Elder St Paisios True Repentance…

God gave man a mind so that he can become aware of his fault, repent and ask for forgiveness. Unrepentance is a cruel thing. The unrepentant person is very foolish in not wanting to repent and thus be spared from the small hell he is now living in, and which will lead him to eternal hell. One is also deprived of earthly blessings – which continue in Paradise, near God – together with the greater, eternal joys.

As long as a person is far from God, he is beside himself. Notice what the Gospel tells us about  the prodigal gal son: ‘When he came to himself, he said, … / will arise and go to my father..?’ Only when he came to his senses, when he repented, did he say,’ I will return to my father’. As long as he continued to live in sin, he was beside himself; he was not in his right mind, because sin is outside the bounds of reason.

– ‘Spiritual Struggle’

We adore Thee O Christ and we bless Thee for by Thy Holy Cross Thou hast redeemed the world.

Monday of the Third Week of Lent

Until his last breath ceaseless repentance is necessary for a Christian. St. Mark the Ascetic says: “Think and you will see that the mystery of devotion in the chosen ones of God was realized through repentance.” Repentance, even at the hour of death! This case occurred: an old ascetic and renown spiritual father was dying and he called for a priest to administer Holy Communion to him. Along the way a robber joined the priest and desired to see for himself how a holy man dies. The holy elder peacefully received Holy Communion and peacefully talked with the priest. The robber then wept and said: “Blessed are you! Alas, what kind of death will I be worthy of?” The holy elder suddenly became proud and responded to him: “Be as I am and it will be to you as it is to me!” The robber returned along the road weeping all the time and lamenting over himself and, at that moment, dropped dead. Then the people saw a “fool for Christ” as he weeps over the holy elder and dances and sings over the robber. When he was asked the reason for this, he replied: “By the pride of that one [the elder] he lost all merits; the repentance of this one [the robber] he reaped all the fruits.”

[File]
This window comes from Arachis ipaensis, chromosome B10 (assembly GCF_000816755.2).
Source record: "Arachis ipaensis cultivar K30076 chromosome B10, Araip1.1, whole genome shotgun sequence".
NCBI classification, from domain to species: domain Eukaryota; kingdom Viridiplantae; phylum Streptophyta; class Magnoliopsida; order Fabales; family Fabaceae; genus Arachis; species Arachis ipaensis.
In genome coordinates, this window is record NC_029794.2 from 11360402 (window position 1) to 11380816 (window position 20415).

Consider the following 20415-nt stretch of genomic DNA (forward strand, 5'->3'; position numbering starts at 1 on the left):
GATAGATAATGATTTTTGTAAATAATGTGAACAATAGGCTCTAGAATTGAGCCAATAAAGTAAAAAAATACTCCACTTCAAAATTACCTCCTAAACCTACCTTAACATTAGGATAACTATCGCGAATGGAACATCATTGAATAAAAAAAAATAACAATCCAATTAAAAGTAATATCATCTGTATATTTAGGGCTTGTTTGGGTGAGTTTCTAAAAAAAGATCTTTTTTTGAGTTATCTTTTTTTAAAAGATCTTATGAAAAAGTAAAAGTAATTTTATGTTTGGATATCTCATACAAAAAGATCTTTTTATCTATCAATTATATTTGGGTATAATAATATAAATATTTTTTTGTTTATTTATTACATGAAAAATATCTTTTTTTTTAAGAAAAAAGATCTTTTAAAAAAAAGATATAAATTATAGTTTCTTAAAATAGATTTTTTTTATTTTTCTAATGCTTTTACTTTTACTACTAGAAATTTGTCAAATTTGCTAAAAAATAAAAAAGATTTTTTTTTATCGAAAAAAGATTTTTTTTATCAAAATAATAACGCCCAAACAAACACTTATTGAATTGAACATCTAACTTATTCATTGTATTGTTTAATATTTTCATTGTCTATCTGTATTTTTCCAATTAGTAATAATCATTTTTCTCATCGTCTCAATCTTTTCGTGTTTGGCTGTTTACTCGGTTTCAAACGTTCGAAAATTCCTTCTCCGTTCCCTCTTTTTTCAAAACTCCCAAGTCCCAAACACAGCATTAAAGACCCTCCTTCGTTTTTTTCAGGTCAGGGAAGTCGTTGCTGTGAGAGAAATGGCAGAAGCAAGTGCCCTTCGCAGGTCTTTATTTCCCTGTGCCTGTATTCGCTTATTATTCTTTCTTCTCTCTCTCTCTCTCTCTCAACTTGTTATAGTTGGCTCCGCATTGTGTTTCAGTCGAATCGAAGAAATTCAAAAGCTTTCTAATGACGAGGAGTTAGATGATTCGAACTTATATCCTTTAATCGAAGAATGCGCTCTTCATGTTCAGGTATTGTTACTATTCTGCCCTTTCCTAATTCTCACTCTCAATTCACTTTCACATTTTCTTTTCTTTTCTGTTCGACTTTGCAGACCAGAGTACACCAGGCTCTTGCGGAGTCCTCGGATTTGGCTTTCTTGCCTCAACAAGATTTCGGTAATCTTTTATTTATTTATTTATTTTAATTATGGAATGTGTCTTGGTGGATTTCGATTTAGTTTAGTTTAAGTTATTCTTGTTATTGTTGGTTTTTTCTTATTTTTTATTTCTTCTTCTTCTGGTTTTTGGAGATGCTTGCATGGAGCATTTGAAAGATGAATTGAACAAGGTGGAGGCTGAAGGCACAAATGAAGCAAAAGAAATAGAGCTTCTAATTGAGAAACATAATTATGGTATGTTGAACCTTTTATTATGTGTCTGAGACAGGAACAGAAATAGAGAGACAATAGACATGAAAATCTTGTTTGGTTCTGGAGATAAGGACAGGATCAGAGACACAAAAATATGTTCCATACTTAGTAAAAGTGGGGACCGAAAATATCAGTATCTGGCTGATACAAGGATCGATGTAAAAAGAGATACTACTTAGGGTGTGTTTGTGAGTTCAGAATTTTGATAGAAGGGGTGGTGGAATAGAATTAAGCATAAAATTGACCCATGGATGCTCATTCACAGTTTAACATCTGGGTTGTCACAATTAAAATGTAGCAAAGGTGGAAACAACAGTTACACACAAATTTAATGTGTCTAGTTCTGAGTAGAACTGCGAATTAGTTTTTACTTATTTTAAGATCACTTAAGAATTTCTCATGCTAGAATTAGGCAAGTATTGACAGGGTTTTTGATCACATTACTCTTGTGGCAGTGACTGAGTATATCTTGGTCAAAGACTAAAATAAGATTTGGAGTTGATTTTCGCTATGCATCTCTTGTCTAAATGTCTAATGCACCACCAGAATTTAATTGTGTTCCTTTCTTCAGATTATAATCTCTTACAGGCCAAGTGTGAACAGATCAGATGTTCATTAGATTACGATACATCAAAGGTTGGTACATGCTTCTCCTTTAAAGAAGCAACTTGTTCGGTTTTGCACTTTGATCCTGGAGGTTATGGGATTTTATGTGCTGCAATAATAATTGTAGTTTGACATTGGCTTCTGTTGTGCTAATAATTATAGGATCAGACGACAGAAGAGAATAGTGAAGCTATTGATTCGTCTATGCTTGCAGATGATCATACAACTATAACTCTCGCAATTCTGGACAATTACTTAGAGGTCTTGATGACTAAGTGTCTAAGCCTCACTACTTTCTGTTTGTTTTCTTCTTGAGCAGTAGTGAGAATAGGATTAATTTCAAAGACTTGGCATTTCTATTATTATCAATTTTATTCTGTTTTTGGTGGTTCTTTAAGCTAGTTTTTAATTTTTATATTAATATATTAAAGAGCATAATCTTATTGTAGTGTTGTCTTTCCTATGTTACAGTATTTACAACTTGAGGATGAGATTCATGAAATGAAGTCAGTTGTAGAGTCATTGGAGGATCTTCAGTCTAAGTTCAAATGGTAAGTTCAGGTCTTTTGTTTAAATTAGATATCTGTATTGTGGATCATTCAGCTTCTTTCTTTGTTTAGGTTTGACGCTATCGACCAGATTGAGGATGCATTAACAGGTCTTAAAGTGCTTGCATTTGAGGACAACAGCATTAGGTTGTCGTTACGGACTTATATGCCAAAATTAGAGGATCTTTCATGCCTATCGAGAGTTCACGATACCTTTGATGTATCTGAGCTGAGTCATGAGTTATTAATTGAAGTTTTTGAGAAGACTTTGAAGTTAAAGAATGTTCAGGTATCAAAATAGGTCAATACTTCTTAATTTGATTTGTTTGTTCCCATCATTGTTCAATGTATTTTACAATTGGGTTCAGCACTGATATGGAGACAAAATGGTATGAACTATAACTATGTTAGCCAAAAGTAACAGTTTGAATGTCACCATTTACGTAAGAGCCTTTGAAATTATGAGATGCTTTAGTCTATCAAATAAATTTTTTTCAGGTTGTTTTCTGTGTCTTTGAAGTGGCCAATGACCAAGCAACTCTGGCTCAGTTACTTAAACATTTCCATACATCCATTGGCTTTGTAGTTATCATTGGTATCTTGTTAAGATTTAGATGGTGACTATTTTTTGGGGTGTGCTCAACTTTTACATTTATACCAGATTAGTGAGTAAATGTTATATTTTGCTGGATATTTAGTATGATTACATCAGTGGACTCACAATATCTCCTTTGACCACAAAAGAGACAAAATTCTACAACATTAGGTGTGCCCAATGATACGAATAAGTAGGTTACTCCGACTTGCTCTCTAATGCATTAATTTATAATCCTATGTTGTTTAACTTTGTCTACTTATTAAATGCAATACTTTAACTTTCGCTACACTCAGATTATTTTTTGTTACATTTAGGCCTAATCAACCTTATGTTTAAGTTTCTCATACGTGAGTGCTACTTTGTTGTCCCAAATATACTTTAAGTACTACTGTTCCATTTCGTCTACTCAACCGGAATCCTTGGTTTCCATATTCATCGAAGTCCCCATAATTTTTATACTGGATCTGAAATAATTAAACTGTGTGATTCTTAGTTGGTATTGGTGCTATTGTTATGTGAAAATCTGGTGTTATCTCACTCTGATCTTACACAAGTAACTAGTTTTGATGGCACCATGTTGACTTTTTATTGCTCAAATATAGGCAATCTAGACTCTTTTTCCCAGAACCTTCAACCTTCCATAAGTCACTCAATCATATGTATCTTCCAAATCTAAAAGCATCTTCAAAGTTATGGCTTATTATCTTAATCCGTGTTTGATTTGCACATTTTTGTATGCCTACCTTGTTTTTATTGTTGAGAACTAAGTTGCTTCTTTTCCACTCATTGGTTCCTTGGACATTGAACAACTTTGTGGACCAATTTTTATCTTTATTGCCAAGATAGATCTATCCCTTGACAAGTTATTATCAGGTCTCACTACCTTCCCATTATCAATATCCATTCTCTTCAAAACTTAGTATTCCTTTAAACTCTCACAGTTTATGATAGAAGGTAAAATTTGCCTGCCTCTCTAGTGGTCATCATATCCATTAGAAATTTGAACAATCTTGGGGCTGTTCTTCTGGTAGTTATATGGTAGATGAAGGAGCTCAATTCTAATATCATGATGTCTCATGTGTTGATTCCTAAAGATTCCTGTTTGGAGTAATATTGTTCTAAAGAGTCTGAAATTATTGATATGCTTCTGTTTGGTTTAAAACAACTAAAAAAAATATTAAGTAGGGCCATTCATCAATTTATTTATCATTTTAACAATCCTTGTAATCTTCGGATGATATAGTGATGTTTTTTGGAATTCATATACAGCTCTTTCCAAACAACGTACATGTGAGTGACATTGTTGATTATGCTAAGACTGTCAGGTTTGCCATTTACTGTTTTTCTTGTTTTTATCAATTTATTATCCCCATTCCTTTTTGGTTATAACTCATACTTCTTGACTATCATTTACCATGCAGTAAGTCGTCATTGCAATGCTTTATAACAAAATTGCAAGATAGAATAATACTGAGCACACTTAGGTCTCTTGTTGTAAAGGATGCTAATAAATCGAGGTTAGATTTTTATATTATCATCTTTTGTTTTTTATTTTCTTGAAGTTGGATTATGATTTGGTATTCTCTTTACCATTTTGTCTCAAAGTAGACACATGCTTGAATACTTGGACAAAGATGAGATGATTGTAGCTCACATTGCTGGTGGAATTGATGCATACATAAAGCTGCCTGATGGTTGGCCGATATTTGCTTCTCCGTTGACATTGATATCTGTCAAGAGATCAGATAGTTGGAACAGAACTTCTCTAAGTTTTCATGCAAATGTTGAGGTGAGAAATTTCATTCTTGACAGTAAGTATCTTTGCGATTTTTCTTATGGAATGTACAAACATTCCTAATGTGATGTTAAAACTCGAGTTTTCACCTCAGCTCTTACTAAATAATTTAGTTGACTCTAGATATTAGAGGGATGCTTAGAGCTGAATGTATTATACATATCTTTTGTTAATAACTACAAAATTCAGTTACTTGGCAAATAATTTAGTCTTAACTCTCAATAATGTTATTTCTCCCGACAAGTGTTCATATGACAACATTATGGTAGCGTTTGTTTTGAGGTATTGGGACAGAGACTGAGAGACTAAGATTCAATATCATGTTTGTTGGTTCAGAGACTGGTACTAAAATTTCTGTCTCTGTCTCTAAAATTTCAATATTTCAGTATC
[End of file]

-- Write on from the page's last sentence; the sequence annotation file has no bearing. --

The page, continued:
From St. Nikolai’s ‘Prologue of Ohrid’

Let the words of my mouth and the meditations of my heart be acceptable in Thy sight O Lord my strength and my redeemer


Tuesday of the Third Week of Lent

Do not be vengeful; do not return evil for evil. “But wait on the Lord,” He sees and remembers and, in your time, even you and your evil doer will know that God sees and remembers. You ask yourself: What have I done in that I have not returned evil for evil? You have done the wisest deed that you could do in the given situation, i.e.; you have relinquished your struggle to the One Stronger than yourself and the Stronger will victoriously fight for you. If you enter into battle with the evil doer you might be defeated. But God cannot be defeated. Therefore, relinquish your struggle to the Victorious and Undefeated One and patiently wait.